“I thought I knew twenty-first century pop media until I read Henry Jenkins. The fresh research and radical insights in Convergence Culture deserve a wide and thoughtful readership. Bring on the ‘monolithic block of eyeballs!’” –Bruce Sterling, author, blogger, visionary
“Henry Jenkins offers crucial insight into an unexpected and unforeseen future. Unlike most predictions about how New Media will shape the world in which we live, the reality is turning out far stranger and more interesting than we might have imagined. The social implications of this change could be staggering.”
–Will Wright, designer of SimCity and The Sims
“One of those rare works that is closer to an operating system than a traditional book: it’s a platform that people will be building on for years to come. . . . It should be mandatory reading for anyone trying to make sense of today’s popular culture–but thankfully, a book this fun to read doesn’t need a mandate.”
–Steven Johnson, author of the national bestseller, Everything Bad Is Good For You
Henry Jenkins is the 21st century McLuhan I’ve been waiting for. With all the fuzzy generalities, moral panics, and gloomy pronouncements from industry spokesmen and social critics, Jenkins’s clearly communicated and nuanced analysis is sorely needed. The world McLuhan foretold back in the age of electric media has become immensely more complicated in today’s many-to-many, converged, remixed and mashed-up, digital, mobile, always-on media environment. If you are a parent, a student, an educator, a creator or consumer of popular culture, an entrepreneur, or a media industry executive, you need to understand convergence cultureÂÂ. And you will only after reading Henry Jenkins. –Howard Rheingold, author of Smart Mobs: The Next Social Revolution
“I simply could not put this book down! Henry Jenkins provides a fascinating account of how new media intersects old media and engages the imagination of fans in more and more powerful ways. Educators, media specialists, policy makers and parents will find Convergence Culture both lively and enlightening.” –John Seely Brown, Former Chief Scientist, Xerox Corp & director of Xerox PARC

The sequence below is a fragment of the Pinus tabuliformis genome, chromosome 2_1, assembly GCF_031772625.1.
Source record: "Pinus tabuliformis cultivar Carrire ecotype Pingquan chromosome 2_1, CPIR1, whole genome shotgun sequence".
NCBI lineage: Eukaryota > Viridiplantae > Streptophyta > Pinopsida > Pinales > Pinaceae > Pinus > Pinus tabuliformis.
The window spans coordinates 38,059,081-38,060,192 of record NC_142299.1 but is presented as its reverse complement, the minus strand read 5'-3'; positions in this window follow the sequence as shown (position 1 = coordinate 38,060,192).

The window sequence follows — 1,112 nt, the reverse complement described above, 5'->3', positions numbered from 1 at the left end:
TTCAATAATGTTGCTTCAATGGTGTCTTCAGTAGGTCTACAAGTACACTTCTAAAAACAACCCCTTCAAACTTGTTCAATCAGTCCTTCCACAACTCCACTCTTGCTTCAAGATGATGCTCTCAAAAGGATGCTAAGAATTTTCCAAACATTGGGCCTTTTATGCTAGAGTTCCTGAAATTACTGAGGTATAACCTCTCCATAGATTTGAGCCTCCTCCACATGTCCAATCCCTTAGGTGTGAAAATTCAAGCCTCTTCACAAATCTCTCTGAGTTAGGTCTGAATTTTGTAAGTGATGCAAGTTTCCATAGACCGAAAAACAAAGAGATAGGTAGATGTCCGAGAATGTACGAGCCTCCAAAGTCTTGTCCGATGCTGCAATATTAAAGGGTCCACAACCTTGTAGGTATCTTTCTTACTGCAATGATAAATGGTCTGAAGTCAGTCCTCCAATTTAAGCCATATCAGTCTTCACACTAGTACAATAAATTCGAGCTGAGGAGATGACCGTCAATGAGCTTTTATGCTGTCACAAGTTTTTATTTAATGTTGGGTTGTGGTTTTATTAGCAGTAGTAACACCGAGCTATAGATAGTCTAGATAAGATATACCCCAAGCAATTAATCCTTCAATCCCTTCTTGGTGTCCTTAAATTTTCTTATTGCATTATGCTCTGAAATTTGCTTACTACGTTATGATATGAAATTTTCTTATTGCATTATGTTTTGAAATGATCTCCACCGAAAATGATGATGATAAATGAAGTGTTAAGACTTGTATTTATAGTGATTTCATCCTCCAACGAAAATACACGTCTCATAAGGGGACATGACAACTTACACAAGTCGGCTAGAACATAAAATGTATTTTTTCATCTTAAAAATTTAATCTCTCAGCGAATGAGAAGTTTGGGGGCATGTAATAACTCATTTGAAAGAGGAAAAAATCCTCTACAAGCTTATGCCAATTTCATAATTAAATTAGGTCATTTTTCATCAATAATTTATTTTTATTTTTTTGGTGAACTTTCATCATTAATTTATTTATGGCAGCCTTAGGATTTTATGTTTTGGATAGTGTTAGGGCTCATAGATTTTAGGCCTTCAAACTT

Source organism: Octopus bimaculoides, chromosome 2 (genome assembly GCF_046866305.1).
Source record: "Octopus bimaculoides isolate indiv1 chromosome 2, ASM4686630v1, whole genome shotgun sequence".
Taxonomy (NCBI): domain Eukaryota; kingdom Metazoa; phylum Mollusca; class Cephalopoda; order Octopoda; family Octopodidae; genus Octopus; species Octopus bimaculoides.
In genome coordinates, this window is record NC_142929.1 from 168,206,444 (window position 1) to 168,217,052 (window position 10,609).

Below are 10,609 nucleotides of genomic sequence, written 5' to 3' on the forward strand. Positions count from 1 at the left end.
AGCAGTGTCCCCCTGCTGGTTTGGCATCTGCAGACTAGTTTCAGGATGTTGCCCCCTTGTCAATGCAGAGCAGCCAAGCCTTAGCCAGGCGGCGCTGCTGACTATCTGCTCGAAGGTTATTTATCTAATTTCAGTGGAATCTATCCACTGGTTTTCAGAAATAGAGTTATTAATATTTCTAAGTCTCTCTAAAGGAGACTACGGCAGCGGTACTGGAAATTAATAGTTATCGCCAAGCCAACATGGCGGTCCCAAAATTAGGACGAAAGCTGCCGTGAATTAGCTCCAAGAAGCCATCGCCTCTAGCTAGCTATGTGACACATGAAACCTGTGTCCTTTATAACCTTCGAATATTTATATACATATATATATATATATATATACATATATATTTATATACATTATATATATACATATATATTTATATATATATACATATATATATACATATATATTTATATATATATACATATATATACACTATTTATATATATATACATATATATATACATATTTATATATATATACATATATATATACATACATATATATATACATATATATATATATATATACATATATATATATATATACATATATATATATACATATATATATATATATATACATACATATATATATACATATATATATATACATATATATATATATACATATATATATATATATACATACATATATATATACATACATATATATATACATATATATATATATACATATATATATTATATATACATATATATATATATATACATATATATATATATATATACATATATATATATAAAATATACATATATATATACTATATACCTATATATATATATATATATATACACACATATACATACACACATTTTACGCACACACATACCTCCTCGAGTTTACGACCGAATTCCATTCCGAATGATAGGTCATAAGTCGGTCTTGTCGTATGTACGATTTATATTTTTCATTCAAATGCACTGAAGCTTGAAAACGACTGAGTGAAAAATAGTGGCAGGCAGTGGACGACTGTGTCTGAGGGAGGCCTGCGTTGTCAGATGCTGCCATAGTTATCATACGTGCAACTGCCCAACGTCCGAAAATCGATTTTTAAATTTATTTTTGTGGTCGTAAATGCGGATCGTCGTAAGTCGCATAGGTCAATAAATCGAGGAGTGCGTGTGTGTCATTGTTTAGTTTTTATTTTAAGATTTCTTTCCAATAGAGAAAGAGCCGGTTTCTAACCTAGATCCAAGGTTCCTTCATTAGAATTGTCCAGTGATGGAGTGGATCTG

And oh, one more endorsement, for a second book also coming out this summer, Fans, Bloggers, and Gamers: Exploring Participatory Culture:
“Jenkins is a one of us: a geek, a fan, a popcult packrat. He’s also an incisive and unflinching critic. His affection for the subject and sharp eye for ‘what it all means’ are an unbeatable combination. This is fascinating, engrossing and enlightening reading.”
–Cory Doctorow, author of Someone Comes to Town, Someone Leaves Town and co-editor of Boing Boing
Check Out This Webcast
For those who would like to see me talk about convergence culture, check out webcast of a keynote presentation I did about some of the key themes from the book at the New Media Conference in 2004.
About This Blog
I am going to be using this blog to talk about some of the issues raised in the book — including providing some of the sections I had to edit out of the book for length reasons, updating some of the case studies in the book, commenting on recent events which reflect some of the book’s key themes, and responding to questions and criticisms from readers. Frankly, one of the challenges of writing about contemporary media change is that many of the specifics of popular culture will have shifted by the time a print book appears, so I am excited to have a space where I can play catch-up.
Have no fear, though, if you have not read the book yet, this space will also allow me to comment on many other contemporary developments in the new media landscape. This is after all my 12 book over the past 16 years and so I have a broader array of interests than can be gleamed from any given publication.
And along the way, I will be sharing more about the work we are doing through the Comparative Media Studies Program at MIT to put the ideas found in these books into practice through work on consumer culture, media
Update: Some people have read this to suggest this site is purely a “publicity stunt” for the book or to imply that I plan to stop blogging once the book tour is over. Nothing could be further from the truth. I have been overwhelmed by the positive response to this site. I am going to do my best to keep blogging in the months ahead. Getting the book out has given me an incentive to start blogging. But it isn’t the only reason for this blog. I’ve wanted to do this for a long time but like many of you, I have been procrastinating. In any case, I plan to continue to blog once classes start back up. This may result in some cut back in the number of entries per week but I am going to try to continue to get out something every weekday, even if it means more use of interviews and guest bloggers to fill in some gaps in my schedule.